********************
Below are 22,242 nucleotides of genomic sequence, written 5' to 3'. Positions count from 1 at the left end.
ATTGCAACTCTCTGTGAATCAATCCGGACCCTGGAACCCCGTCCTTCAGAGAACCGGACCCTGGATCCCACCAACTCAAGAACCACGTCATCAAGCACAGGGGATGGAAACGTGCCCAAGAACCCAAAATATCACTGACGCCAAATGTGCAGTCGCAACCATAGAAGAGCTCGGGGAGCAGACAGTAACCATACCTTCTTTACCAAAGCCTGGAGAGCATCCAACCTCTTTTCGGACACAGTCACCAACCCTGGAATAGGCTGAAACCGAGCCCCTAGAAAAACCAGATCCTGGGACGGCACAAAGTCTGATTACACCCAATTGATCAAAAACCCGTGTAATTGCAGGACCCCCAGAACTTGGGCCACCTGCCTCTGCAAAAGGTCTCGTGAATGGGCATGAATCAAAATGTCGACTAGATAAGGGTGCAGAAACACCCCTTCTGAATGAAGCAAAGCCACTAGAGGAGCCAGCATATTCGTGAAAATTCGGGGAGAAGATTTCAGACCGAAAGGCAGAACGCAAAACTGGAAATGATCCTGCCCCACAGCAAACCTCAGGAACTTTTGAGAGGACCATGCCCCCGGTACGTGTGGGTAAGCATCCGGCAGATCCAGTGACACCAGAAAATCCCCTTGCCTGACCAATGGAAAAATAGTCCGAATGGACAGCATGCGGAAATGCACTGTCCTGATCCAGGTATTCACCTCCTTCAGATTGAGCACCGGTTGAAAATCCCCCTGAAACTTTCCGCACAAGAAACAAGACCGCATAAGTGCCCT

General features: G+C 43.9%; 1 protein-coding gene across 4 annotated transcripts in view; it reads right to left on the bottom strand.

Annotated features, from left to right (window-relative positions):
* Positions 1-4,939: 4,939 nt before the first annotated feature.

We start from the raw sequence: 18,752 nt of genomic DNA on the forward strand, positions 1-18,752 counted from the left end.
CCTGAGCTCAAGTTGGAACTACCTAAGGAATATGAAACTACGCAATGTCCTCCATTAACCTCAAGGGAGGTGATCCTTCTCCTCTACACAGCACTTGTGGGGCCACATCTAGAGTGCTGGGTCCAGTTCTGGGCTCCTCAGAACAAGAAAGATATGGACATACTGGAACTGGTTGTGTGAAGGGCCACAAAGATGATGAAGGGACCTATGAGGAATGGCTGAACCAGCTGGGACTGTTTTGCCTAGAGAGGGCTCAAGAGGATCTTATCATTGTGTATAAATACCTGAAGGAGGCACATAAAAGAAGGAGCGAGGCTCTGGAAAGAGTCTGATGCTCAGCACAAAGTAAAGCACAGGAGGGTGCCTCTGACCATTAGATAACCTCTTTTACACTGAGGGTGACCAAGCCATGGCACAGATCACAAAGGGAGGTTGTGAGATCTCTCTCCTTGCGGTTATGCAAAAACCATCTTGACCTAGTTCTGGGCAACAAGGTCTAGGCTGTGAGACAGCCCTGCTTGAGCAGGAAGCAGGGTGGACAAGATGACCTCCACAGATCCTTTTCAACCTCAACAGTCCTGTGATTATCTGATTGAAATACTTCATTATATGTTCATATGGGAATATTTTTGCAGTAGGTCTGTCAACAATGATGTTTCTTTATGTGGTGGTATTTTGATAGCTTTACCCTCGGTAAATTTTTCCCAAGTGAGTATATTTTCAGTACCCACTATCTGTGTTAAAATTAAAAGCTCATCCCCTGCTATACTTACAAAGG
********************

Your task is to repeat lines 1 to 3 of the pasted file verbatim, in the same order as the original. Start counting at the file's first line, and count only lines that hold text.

Below are 22,242 nucleotides of genomic sequence, written 5' to 3'. Positions count from 1 at the left end.
ATTGCAACTCTCTGTGAATCAATCCGGACCCTGGAACCCCGTCCTTCAGAGAACCGGACCCTGGATCCCACCAACTCAAGAACCACGTCATCAAGCACAGGGGATGGAAACGTGCCCAAGAACCCAAAATATCACTGACGCCAAATGTGCAGTCGCAACCATAGAAGAGCTCGGGGAGCAGACAGTAACCATACCTTCTTTACCAAAGCCTGGAGAGCATCCAACCTCTTTTCGGACACAGTCACCAACCCTGGAATAGGCTGAAACCGAGCCCCTAGAAAAACCAGATCCTGGGACGGCACAAAGTCTGATTACACCCAATTGATCAAAAACCCGTGTAATTGCAGGACCCCCAGAACTTGGGCCACCTGCCTCTGCAAAAGGTCTCGTGAATGGGCATGAATCAAAATGTCGACTAGATAAGGGTGCAGAAACACCCCTTCTGAATGAAGCAAAGCCACTAGAGGAGCCAGCATATTCGTGAAAATTCGGGGAGAAGATTTCAGACCGAAAGGCAGAACGCAAAACTGGAAATGATCCTGCCCCACAGCAAACCTCAGGAACTTTTGAGAGGACCATGCCCCCGGTACGTGTGGGTAAGCATCCGGCAGATCCAGTGACACCAGAAAATCCCCTTGCCTGACCAATGGAAAAATAGTCCGAATGGACAGCATGCGGAAATGCACTGTCCTGATCCAGGTATTCACCTCCTTCAGATTGAGCACCGGTTGAAAATCCCCCTGAAACTTTCCGCACAAGAAACAAGACCGCATAAGTGCCCT

General features: G+C 43.9%; 1 protein-coding gene across 4 annotated transcripts in view; it reads right to left on the bottom strand.